Curated by Suzanne Lummis
In the American Heritage dictionary close-up is defined as: 1. A photograph or a film or television shot in which the
subject is tightly framed and shown at a relatively large scale. 2. An intimate
view or description.
FROM THE GARDEN OF FREE VERSES
(A small sample of poems from the many fine ones
written during the Santa Fe Springs two-week art & poetry camp at Heritage Park
and The Clarke Estate, co-sponsored by Friends of the Junior Arts Center)
connoisseur, I already know what you’re thinking, ‘who wants to read the work
of people who’ve only been studying poetry for four to ten days, especially
considering some of the participants had read little serious poetry before
plunging into art and poetry camp?’
Well let me set you
straight on that point. You won’t find any careless, tossed-off poems from
my group, and no doggerel either. My student poets revise carefully.
Sure, their first drafts aren’t always brilliant – but, heck, whose are?
Like all good poets they start by getting something down on paper, then they
return to it, searching for monotonous repetitions, dull verbs or adjectives,
and predictable phrases, which they then replace with livelier words.
Now, people say
poetry’s a solitary process, but that’s not always the case; sometimes it can be
a collaborative process. (In fact my poets quickly added the word
“collaborative” to their expanding vocabularies.) For example, say the art
camp poets read a James Wright poem, then venture out into the rich environs of
Heritage Park or the Clarke Estate to note everything they see, hear and smell. When they
come back, however, they discover many of their poems include the same
predicable adjective and noun pairing: “beautiful flowers”. I ask them, “Is
“No!” say the
“And why not?”
the group, “poets are supposed to be original!”
And so we write
some of the poems on a big palette and the group brainstorms, helping each other
revise by suggesting more interesting, less expected words. And, believe me, my
poets know what a synonym is and can name a lot of them. Each poet, though,
gets to choose the revisions he/she wants to make, saying, “I like ‘soar’” or “I
want ‘peaches’ to go right here.”
That’s not to say
the student poets don’t evolve most of their best lines all on their
own. The second of the poems below, by Danny Guevara, contains a line some
might imagine came – at least in part – from a professional poet, but it was all
As it happened,
we’d been discussing similes, and many in the group knew that a simile is “a
comparison using ‘like’ or ‘as’”. I told them, “That’s true, and there’s
something else about a simile that your teachers might not have told you. A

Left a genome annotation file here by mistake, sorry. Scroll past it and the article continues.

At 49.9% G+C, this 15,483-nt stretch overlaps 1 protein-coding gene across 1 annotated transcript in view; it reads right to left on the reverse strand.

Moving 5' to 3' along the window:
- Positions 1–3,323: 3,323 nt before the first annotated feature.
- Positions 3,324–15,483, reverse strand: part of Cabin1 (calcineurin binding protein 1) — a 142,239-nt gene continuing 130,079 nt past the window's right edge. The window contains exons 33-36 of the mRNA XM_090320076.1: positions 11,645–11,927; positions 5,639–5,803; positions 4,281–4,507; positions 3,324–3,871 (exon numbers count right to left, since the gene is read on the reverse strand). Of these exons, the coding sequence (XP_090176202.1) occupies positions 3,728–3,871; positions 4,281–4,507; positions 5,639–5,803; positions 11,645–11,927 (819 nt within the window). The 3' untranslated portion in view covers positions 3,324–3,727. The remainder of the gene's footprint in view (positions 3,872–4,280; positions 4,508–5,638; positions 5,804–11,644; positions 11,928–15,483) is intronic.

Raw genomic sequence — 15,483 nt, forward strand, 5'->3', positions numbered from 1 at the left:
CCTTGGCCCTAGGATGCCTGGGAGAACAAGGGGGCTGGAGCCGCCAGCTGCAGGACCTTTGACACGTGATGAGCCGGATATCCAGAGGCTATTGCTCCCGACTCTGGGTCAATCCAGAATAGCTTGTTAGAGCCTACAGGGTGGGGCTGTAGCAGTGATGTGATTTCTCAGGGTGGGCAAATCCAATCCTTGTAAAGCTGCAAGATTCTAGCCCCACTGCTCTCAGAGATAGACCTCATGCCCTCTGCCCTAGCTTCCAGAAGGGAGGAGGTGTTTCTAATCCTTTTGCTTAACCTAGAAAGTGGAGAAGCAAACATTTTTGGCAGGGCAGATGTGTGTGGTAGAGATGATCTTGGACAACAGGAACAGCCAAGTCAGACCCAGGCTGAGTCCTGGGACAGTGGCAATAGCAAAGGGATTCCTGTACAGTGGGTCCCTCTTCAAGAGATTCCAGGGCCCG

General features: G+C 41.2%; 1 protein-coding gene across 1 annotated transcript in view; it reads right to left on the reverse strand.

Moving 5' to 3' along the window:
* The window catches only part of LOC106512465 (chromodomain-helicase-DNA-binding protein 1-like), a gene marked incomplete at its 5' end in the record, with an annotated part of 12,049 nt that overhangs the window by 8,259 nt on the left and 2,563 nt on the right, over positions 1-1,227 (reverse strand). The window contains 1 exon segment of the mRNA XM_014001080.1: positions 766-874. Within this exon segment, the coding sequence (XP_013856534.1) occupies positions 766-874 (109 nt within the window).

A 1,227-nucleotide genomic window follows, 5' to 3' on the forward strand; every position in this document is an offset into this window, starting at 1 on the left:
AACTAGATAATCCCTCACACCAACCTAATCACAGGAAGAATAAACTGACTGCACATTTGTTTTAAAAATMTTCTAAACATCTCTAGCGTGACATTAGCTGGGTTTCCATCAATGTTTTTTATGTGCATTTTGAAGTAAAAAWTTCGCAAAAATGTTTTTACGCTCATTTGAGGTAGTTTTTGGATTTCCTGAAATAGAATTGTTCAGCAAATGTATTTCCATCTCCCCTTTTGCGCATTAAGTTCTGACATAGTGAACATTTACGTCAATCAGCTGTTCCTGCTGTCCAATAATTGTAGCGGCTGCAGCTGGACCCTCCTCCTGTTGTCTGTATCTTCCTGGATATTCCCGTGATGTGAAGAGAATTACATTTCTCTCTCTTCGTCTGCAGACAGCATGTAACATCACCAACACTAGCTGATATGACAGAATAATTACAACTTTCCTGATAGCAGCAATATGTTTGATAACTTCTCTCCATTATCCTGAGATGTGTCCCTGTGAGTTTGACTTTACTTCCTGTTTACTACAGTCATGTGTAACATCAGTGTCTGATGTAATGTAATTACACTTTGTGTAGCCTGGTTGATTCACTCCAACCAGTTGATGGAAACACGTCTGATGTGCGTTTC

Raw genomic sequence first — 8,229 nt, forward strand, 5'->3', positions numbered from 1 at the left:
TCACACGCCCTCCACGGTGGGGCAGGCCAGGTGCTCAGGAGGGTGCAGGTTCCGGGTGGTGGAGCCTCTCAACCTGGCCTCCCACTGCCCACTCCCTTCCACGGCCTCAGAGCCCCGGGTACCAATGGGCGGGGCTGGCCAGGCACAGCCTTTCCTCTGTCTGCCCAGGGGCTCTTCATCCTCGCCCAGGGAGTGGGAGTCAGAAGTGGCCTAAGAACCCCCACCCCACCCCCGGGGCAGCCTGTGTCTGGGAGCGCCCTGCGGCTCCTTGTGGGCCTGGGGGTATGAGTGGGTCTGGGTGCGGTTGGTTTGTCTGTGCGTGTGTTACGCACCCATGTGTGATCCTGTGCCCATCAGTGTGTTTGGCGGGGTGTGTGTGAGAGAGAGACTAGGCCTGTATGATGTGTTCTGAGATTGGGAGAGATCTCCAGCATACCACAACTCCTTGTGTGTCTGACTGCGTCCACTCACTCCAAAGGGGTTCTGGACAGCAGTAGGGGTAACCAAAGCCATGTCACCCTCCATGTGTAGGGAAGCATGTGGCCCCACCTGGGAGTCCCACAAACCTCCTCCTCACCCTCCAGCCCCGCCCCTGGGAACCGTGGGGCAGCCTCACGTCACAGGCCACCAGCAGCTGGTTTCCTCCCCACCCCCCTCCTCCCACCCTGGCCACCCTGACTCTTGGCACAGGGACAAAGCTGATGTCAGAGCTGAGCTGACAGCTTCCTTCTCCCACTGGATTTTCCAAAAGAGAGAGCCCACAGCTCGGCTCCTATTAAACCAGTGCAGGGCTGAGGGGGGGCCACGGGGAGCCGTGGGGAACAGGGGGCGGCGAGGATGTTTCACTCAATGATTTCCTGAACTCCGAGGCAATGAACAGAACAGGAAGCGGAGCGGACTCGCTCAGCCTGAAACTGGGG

poetic simile is no ordinary comparison. It involves an imaginative leap.” “Imaginative
leap,” I said, “write that down.”
Then that same day,
when I was helping Danny with his poem, I noticed a particular image. I
suggested to him, “Right here – if you can think of what that sunlight on water
reminds you of, you’ll have a simile”.
He hesitated for
only a moment. Then he made the leap.
- Suzanne Lummis
Many thanks to my assistant Naomi, my comrade in the
arts, Ellie, and all the outstanding emerging poets. I regret that I can
represent here only a few of them. For information about the annual August art
and poetry camp, call Heritage Park: (562) 946-6476.
POETS AGES 7 - 10
(Two or more
participants can create a spine poem, each taking turns adding a word at time.
The only rules are these: 1) the poets must not have decided ahead of time where
the poem is going and, 2) they must wind up with a grammatical sentence. )
Jamie Becker and Levi Gutierrez
UNTITLED SPINE POEM
Billy Collins’ “Looking West”)
I TRAVEL THE WORLD
I start at the
Clarke Estate next to purple,
flowers. I take off
past the bamboo,
over the aquatic center.
Then I hustle over
to Kaiser, where my mom’s
work. I fly
over Las Vegas and
the dummies gambling
their money away.
over North Dakota
and gaze at Mount Rushmore.
Tourists ride jet
skies across the Great Lakes.
I stop at the
splendor of the Statue of Liberty,
then pass over the
Indian tribes, and
red tailed parrots – then
over Beijing and
Mount Fuji. I spot
In Japan I look at
Toyotas and Hondas.
I pass the Pacific
where the sunlight on the water
is like my mom when
Then I rush back to
Santa Fe Springs and
the Clarke Estate,
where I sit
next to the
Mary Oliver’s “The Summer Day”)
THE GOLDEN PHEASANT
Do you like your vivid feathers?
Do you have a
Why do you have
stripes on your neck?
What kind of seeds
do you eat?
Where do you like
to go most of the time?
I have two sisters,
one fourteen and one thirteen.
You and me have
something in common.
We both like to run
James Wright’s “Outside Fargo, North Dakota”)
The sharp grass and
surround the peace
The clear, cold
water is smooth
as the cement
The roots of the
rusty leaf fig
rise from the
a tiny fig fell on
POETS AGES 10 – 13
Warm sweet air of
the sycamore tree
Bubbling jets of
into the crystal
by the gentle
The smell of nectar
makes my tongue tingle.
Golden moths hop on
I hear the light
scrape of a sycamore leaf
as it flutters to
following poems we say are “after” Sandra Cisneros because the poets
incorporated the basic structure of “You Bring Out the Mexican in Me”. We
looked at only a section of her long poem.)
the string on my
the stain on my
the extra homework.
You bring out the
Medea in me,
the tossing and
turning all night in me.
You remind me of
licking my teeth
nail polish on my
green. late for school.
warm coke. beets.
jumping. seaweed. frogs.
TO MY MOM
After Sandra Cisneros’ “You Bring Out the Mexican in Me”
You bring out the
music in me,
the jewels in me,
the karate moves in me.
You bring out the
dark red roses in me,
fluttering butterflies in me,
the art in me,
the sparkling sun
the firelight in
Baby blue. Birds
of paradise. Petunias.
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